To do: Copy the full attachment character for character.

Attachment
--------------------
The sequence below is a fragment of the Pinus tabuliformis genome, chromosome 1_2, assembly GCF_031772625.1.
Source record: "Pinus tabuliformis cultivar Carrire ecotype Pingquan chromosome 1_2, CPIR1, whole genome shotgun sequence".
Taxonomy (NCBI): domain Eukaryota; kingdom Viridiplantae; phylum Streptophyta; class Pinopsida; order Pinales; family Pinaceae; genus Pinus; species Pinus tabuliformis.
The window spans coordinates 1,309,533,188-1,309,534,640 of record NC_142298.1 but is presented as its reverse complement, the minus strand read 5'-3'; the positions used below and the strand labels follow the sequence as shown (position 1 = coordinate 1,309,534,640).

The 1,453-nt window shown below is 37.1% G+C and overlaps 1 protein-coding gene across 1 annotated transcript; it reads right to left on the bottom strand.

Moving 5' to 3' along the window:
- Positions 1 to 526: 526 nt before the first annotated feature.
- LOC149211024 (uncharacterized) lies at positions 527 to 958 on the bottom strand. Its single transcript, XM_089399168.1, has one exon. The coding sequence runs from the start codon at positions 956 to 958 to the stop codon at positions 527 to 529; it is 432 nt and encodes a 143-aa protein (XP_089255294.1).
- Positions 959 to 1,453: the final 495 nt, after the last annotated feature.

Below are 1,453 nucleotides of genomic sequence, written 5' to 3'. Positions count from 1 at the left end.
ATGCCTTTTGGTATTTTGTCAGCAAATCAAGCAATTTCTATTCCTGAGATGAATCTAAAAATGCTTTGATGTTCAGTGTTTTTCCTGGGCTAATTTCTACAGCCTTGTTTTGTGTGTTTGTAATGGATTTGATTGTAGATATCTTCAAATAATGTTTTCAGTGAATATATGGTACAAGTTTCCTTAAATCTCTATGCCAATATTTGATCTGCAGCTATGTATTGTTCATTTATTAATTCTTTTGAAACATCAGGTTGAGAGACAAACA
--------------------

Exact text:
The sequence below is a fragment of the Pinus tabuliformis genome, chromosome 1_2, assembly GCF_031772625.1.
Source record: "Pinus tabuliformis cultivar Carrire ecotype Pingquan chromosome 1_2, CPIR1, whole genome shotgun sequence".
Taxonomy (NCBI): domain Eukaryota; kingdom Viridiplantae; phylum Streptophyta; class Pinopsida; order Pinales; family Pinaceae; genus Pinus; species Pinus tabuliformis.
The window spans coordinates 1,309,533,188-1,309,534,640 of record NC_142298.1 but is presented as its reverse complement, the minus strand read 5'-3'; the positions used below and the strand labels follow the sequence as shown (position 1 = coordinate 1,309,534,640).

The 1,453-nt window shown below is 37.1% G+C and overlaps 1 protein-coding gene across 1 annotated transcript; it reads right to left on the bottom strand.

Moving 5' to 3' along the window:
- Positions 1 to 526: 526 nt before the first annotated feature.
- LOC149211024 (uncharacterized) lies at positions 527 to 958 on the bottom strand. Its single transcript, XM_089399168.1, has one exon. The coding sequence runs from the start codon at positions 956 to 958 to the stop codon at positions 527 to 529; it is 432 nt and encodes a 143-aa protein (XP_089255294.1).
- Positions 959 to 1,453: the final 495 nt, after the last annotated feature.

Below are 1,453 nucleotides of genomic sequence, written 5' to 3'. Positions count from 1 at the left end.
ATGCCTTTTGGTATTTTGTCAGCAAATCAAGCAATTTCTATTCCTGAGATGAATCTAAAAATGCTTTGATGTTCAGTGTTTTTCCTGGGCTAATTTCTACAGCCTTGTTTTGTGTGTTTGTAATGGATTTGATTGTAGATATCTTCAAATAATGTTTTCAGTGAATATATGGTACAAGTTTCCTTAAATCTCTATGCCAATATTTGATCTGCAGCTATGTATTGTTCATTTATTAATTCTTTTGAAACATCAGGTTGAGAGACAAACA